For more information about creating complex Virtual Network topologies with OpenStack, go to the Getting help section and contact us.


Fig. 2.8 Example 3: Multi-tier network application and management network topology.

2.3. Create your first network topology

This section introduces many of the network concepts that are discussed in the previous section. In this network layout, we assume that you are going to use the CUDN Public and Private networks as an external (public and internal) network provider networks.

At the end of this section, you will have created a complete networking topology using the OpenStack dashboard, following all necessary steps to create the service network to which the Web server node attach, as is present in the following diagram.

Network topology example

Fig. 2.9 Network topology example.

In this schema, web server instances will have their own Service network, which is accessible worldwide, by allocating floating IPs from the public network. Therefore, a service network to which the server nodes attach has been created. Also, a tenant router provides routing and external access for the server nodes using the CUDN Internet network, and floating IP addresses from this provider network are associated to the web server to facilitate external access.

You also need to create a management network to attach a Bastion host. This kind of hosts are mainly dedicated to performing administrative tasks, and they should have very restricted rules of access. In this case, we use a dedicated both provider network (CUDN Private) and router to attach this host later on.

2.3.1. Summary

A summary of the main goals we want to accomplish:

  • We would like to deploy a new web service.
  • We need a dedicated IP address to provide this service and it should be reachable worldwide.
  • We also need a dedicated and secure management network with an IP address to provide access to a host used to perform administrative tasks in our service.

With the OpenStack dashboard, the workflow for creating the scenario proposed is as follows:

  • Create a network and subnet for the web server (CDIR 192.168.100/24).
  • Create a network and subnet for the bastion host (CDIR 192.168.101/24). This is the management network.
  • Create a router for the Public service attached to the CUDN Internet network.
  • Create a router for the management attached to the CUDN Private network.
  • Allocate a floating IP address and assign it to the web server (IP 128.x.x.x).
  • Allocate a floating IP address and assign it to the bastion host (IP 172.x.x.x).

Even though you can do this step later on creating the instances, you should think about all security rules we want to apply to this concrete scenario in advance. Doing it this way allows you to prevent security issues and create a good design that permits you to obtain all the functionality required. As best practice apply a rule of least privilege. You can read more about this here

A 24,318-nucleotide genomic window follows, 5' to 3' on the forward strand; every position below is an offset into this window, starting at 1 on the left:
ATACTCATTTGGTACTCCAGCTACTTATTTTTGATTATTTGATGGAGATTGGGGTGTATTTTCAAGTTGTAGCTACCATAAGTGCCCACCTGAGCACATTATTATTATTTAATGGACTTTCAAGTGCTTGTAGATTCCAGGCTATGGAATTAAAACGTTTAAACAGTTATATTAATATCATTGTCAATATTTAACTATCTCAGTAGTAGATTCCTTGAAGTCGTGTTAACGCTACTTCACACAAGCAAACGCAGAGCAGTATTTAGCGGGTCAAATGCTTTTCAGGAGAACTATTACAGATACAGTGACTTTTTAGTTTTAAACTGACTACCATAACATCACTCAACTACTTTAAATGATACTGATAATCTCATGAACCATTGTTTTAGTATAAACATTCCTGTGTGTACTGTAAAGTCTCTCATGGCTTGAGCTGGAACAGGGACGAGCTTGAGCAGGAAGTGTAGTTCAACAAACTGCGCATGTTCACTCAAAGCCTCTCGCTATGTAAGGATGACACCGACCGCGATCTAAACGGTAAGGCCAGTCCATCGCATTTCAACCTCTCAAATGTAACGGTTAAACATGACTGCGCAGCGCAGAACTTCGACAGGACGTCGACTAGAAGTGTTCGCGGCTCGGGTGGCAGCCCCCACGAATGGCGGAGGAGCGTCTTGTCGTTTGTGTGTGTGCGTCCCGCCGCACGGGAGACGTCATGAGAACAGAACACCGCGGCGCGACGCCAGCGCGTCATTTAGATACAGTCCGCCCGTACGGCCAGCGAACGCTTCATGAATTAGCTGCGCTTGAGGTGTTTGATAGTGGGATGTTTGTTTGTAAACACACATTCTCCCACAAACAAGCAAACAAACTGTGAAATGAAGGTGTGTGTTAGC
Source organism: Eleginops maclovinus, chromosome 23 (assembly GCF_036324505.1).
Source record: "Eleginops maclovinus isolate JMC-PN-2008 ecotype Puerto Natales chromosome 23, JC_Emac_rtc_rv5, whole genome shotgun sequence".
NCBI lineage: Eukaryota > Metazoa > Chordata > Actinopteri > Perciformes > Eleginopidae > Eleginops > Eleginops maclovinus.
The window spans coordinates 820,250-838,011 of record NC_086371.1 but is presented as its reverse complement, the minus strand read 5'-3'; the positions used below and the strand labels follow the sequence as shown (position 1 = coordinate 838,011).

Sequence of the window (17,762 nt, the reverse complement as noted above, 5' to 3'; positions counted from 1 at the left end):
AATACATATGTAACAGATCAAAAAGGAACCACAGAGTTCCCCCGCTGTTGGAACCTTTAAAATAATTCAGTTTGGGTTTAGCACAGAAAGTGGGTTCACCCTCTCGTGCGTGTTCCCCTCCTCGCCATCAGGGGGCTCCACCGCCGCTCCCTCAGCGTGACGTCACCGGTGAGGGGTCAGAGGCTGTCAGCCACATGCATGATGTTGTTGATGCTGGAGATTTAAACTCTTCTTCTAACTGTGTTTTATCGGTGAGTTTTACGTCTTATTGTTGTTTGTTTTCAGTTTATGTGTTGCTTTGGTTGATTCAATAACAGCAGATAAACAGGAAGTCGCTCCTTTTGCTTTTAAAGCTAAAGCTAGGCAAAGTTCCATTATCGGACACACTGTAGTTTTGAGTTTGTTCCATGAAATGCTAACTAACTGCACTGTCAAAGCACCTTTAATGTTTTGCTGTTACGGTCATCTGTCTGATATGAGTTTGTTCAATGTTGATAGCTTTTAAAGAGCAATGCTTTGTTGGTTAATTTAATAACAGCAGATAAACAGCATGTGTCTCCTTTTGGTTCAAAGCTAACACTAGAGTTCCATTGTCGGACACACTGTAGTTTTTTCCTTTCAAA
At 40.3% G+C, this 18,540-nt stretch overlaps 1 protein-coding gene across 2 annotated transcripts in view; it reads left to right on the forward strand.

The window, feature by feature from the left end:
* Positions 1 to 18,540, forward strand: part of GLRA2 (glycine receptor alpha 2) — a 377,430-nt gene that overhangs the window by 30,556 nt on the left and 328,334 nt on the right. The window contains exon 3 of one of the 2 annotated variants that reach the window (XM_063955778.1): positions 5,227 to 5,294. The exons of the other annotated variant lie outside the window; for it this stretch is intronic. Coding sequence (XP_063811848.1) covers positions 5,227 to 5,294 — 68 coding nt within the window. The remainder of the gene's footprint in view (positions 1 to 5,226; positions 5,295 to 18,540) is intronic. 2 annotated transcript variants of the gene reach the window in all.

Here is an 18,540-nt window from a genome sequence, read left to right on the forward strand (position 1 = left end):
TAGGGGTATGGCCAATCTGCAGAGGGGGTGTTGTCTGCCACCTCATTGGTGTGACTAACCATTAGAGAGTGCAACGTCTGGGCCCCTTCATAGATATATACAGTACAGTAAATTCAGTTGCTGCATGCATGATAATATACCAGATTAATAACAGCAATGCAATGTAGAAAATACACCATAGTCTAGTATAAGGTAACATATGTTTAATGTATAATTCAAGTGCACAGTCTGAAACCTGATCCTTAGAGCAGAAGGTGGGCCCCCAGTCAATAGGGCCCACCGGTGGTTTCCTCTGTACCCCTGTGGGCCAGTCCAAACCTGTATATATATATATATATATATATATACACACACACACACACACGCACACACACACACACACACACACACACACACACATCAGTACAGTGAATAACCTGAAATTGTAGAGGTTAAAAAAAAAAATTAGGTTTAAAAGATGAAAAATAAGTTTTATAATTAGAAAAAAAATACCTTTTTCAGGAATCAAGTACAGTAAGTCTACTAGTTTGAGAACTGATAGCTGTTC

2.3.2. Create networks and subnets

First of all, confirm that we have a public network by listing the networks our tenant has access to. You can see all networks going into the Project -> Network -> Networks tab. There you will find both CUDN networks (Fig. 2.10).

Project -> Network -> Topology tab

Fig. 2.10 Project -> Network -> Networks tab

Notice these networks have the External parameter set in “Yes”. That means they can be used to reach the Internet. Now it is time to create all required networks and subnets for both service and management layers. These steps will help you through the process of creating the service network:

  1. First, click on “Create Network”
  2. Next, set name and description. In our example is “service” (see the first image on the left below).
  3. You need to create a subnet inside this network. You must define the CDIR you want to use and set a name. You can leave the gateway address in blank, and Neutron will set it up by default. In our example, the network address is
  4. Then, in the “Subnet Details” option, insert the “DNS Name Servers”, which in our case are and Also, ensure the “Enable DHCP” box is checked, so instances will receive a DHCP-assigned IP address in this subnet.
  5. Finally, click on “Create”.
../_images/network_create_1.png ../_images/network_create_2.png ../_images/network_create_3.png

Next, create a network and subnet for the management layer. The same steps can be applied to create this network, but using its own network address. If you click on the topology tab (Project -> Network -> Topology), you finally should be able to see all four networks created like in Fig. 2.11.

Project -> Network -> Topology tab

Fig. 2.11 Networks created after follow all required steps.

Now that you have got the networks created, go ahead to the Compute -> Access and Security -> Floating IPs and reserve a Floating IP to provide external connectivity for the web server. Repeat the same process in order to provide access to a future management host, but choosing the CUDN Private pool. In our example we have already reserved two floating IPs for our hosts (Fig. 2.12).